And to that list I've added those items that I've bought that I thought would be useful, but never wound up using. The only things I don't want to give up are my dead trees books. I gave away over 2,000 of them before moving to New Zealand and, being old school, I like them as much as I like ebooks. Maybe a bit more ...
All of the possessions I just listed, and others to boot, don't make me any happier. They don't make me smarter or more productive or more interesting. They definitely don't justify the space that they take up.
As I mentioned a couple of paragraphs ago, I'm still unburdening myself. It's a slow process, not because I have a lot to get rid of but because I'm going through the process whenever the mood strikes me. What I'm doing is a beneficial exercise, though. It's showing me what's important and useful in my life. While I haven't pared my possessions back to where I think they should be, I will. And I'll be better off for it.
To wrap up, let me share something [Leo Babauta tweeted in 2015](
>All you need, you already have.
title: Focus on the Work, Not on the Tools
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<p align="center"><img src="{{ site.baseurl }}/img/man-working.jpg" alt="A man, doing paperwork" /></p>
Far too many people, and not just folks who are obsessed with productivity, spend way too much time and effort and mental energy trying to find the *perfect* tool. The tool that, in their minds, will get them to produce more and better work.
That's the wrong mindset to have. Instead of focusing on the tools, you need to focus **on the work**. Tools are secondary. They're a convenience. They're not the most important thing.
What matters is *what* you're doing. What matters is *how* you're doing it. A tool doesn't do the thinking or planning or the actual nuts and bolts of solving a problem for you. Those are the most important parts of performing a task. You, and **only** you, can do any of that.
Tools don't produce better work. Using a modern word processor doesn't make you a better writer. A note-taking app doesn't make you more organized. A task management tool doesn't make you more productive. They can help make you more efficient, but in the end the tool has no bearing on the quality of the work that you do.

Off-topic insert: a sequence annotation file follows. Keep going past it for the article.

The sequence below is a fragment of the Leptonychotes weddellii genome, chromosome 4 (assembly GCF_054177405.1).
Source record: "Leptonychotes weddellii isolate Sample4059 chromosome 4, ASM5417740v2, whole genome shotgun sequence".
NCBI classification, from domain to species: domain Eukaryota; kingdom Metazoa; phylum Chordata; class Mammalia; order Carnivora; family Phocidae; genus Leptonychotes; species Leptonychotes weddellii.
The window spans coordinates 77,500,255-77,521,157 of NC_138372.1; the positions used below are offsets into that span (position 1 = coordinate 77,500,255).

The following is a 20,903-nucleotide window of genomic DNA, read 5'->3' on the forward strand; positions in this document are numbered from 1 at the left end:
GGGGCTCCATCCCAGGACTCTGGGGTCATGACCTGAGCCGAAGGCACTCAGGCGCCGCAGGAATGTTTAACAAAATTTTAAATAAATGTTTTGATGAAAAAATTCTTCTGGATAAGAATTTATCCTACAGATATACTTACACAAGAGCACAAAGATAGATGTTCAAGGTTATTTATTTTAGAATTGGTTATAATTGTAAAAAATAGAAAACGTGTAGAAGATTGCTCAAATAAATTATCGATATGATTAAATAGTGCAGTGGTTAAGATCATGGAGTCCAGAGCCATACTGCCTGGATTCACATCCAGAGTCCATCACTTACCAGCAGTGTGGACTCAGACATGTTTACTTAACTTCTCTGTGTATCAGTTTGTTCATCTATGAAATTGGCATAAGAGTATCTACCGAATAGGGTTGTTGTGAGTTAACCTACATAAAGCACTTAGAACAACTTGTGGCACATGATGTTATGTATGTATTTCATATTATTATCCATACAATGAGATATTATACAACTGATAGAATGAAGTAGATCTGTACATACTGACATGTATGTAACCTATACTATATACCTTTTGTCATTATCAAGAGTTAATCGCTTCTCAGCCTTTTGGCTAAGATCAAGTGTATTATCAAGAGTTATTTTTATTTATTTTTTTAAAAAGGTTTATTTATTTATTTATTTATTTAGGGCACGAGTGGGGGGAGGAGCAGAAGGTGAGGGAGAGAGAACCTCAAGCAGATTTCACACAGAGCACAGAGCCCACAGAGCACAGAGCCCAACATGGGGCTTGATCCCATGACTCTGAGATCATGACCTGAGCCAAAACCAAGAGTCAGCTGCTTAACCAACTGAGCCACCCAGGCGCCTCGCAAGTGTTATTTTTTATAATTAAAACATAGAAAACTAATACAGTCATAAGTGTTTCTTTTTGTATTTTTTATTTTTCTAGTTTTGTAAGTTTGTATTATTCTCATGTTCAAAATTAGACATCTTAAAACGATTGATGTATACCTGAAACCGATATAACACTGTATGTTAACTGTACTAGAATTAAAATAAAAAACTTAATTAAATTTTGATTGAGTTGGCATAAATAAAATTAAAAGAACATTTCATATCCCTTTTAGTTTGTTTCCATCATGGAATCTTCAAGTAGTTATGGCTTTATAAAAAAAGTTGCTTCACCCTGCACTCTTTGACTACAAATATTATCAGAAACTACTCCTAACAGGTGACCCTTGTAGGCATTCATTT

Don't worry about tools. Don't agonize over finding the so-called perfect one. Instead, put the lion's share of your energy into **doing the work**. You'll be further ahead of most people if you do that.
title: Links Roundup - February 28, 2017
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* How our smartphone obsession [became the norm](
* [Stop looking]( for the perfect system (for productivity, or anything else)
* Why journaling [makes better leaders]( (good advice for everyone)
* Stop doing [low-value work](
title: How to Think and Act in Increments
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<p align="center"><img src="{{ site.baseurl }}/img/stairs-1627424_640.jpg" alt="One step at a time" /></p>
We seem to be living in the *eternal now*. We want to get through what we have to get through as quickly as possible, if only to move on to the next items on our lists of things to do.
We tend to think in terms of *sprints* and *pushes*. We get frustrated when we don't finish quickly.
That applies to work, to play, to reading, to learning, to ... well, to just about everything. And that's not the best way to approach anything you need or want to do.
Instead of trying to do something in one fell swoop, try thinking and acting in increments.
## Increments?
You've probably heard [the proverb]( that *the journey of a thousand miles begins with a single step*. That's what thinking and acting in increments is all about.
You don't focus on the end or the result. You focus on:
1. Getting started
2. Where you are now
3. What you're doing now
It also involves focusing on smaller bits of what you want to do, and fitting those smaller bits into your schedule. You want to take [small steps, not make big splashes](
By adopting this approach, you build, bit by smaller bit, on what you've done the day before.
## An Example
Shortly after it came out, I started reading Thomas Pynchon's *Against the Day*. It was a massive, sprawling novel weighing in at around 1100 pages. The problem was that I felt I needed to devote long stretches of time to the book I read it infrequently, often with large gaps in between reading sessions. I quickly lost the plot which, to be honest, frustrated me.
I decided to start over and to devote 30 to 45 minutes each evening to reading *Against the Day*. That made all the difference.
It took me a while, but I adopting an incremental approach enabled me not to just read but to enjoy the book.
## Steps to Thinking and Acting in Increments
Start by determining **how much time you can set aside each day**. That could be 15 minutes. It could be an hour. Just don't think you have more time than you actually do.
Next, **break down what you want to do**. Split the task into manageable chunks &mdash; for example, reading 20 pages of a book or doing half or all of a module of an online course.
Then, **block that time off**. [Create a schedule)( Follow it. Stick to it as best you can.
Finally, **do it**. There's nothing more I can say about that ...